UPDATE: State bans injection wells within 5 miles of Youngstown site


The Mahoning Valley ended 2011 with a deafening bang.

The new year promises to be more quiet.

After a 4.0 magnitude earthquake struck shortly after 3 p.m. on New Year’s Eve, Ohio banned injection wells within five miles of a Youngstown brine-injection well suspected of causing 11 earthquakes this year.

“Public safety is paramount in our decision-making in this process. Our top concern is for the health and safety of our residents,” said Gov. John Kasich spokesman Rob Nichols.

Saturday’s temblor rattled residents from Cortland to Canton to Canfield.

It was felt to the northern border of Trumbull County, in the Shenango Valley in Pennsylvania, even as far as Buffalo, N.Y.

The earthquake was originally determined to be centered near Oregon and Florida avenues in McDonald, according to the U.S. Geological Survey.

However, the epicenter was later revised to state Route 711 near the Mahoning River, near the D&L injection well.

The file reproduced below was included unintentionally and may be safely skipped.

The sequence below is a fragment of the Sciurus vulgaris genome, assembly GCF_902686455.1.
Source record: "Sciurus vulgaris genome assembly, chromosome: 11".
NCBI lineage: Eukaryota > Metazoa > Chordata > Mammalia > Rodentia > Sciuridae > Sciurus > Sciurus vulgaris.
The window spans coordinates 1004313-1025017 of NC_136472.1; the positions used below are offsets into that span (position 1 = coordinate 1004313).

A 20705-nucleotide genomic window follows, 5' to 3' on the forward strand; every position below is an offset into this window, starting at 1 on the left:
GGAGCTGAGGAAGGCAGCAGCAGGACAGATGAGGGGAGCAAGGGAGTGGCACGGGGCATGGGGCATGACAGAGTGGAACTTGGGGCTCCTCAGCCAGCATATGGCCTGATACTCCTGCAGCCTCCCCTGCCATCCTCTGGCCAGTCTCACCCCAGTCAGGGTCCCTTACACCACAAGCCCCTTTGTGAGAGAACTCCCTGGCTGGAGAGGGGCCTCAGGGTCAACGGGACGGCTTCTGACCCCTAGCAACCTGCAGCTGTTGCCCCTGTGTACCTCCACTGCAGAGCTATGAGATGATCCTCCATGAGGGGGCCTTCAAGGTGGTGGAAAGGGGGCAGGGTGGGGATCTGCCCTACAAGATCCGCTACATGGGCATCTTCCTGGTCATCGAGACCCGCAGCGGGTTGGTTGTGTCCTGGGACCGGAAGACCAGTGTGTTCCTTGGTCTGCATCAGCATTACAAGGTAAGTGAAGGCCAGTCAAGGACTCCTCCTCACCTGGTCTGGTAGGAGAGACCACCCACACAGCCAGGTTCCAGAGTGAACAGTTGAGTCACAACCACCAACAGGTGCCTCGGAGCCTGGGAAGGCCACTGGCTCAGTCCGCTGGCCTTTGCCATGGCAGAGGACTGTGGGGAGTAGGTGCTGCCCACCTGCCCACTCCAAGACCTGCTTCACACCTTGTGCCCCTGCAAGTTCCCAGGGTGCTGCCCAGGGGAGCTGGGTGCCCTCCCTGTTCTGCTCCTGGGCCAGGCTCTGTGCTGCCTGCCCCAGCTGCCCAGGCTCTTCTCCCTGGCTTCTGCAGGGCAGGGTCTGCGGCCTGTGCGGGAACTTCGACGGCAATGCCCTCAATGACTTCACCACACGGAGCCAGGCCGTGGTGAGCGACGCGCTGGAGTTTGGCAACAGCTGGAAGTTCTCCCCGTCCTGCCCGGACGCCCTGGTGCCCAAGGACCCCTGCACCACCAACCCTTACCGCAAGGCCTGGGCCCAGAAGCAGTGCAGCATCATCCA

It is the 11th quake in the Valley this year.

Andy Ware, deputy director at the Ohio Department of Natural Resources, said that Mike Hansen, state seismologist, was looking at the data Saturday.

Hansen said there could be more earthquakes as it could take days or weeks for the underground brine pressure to subside.

The quake shook up State Rep. Robert F. Hagan of Youngstown, D-60th, who renewed his call for a stop to drilling.

“I’m calling on the governor for an immediate moratorium on all drilling in the state of Ohio,” Hagan told The Vindicator Saturday. “This is just getting out of hand.

“You can’t have 11 earthquakes and just say it’s natural.”

Hagan was ironing his son’s shirt for his New Year’s Eve party when the quake struck.

“We thought somebody fell down the stairs with a dresser,” he said. “We ran out, looked around, and I said ‘That was an earthquake.’”

Mitchell Gold of the Lamont-Doherty Cooperative Seismic Network from Columbia University, said the 4.0 earthquake had a preliminary depth of about 2.2 kilometers However, by about 8 p.m., the USGS had revised that figure to 5 km or 3.1 miles.

The quake came one day after the state ordered D&L Energy Inc. to shut down a brine-injection well in Youngstown.

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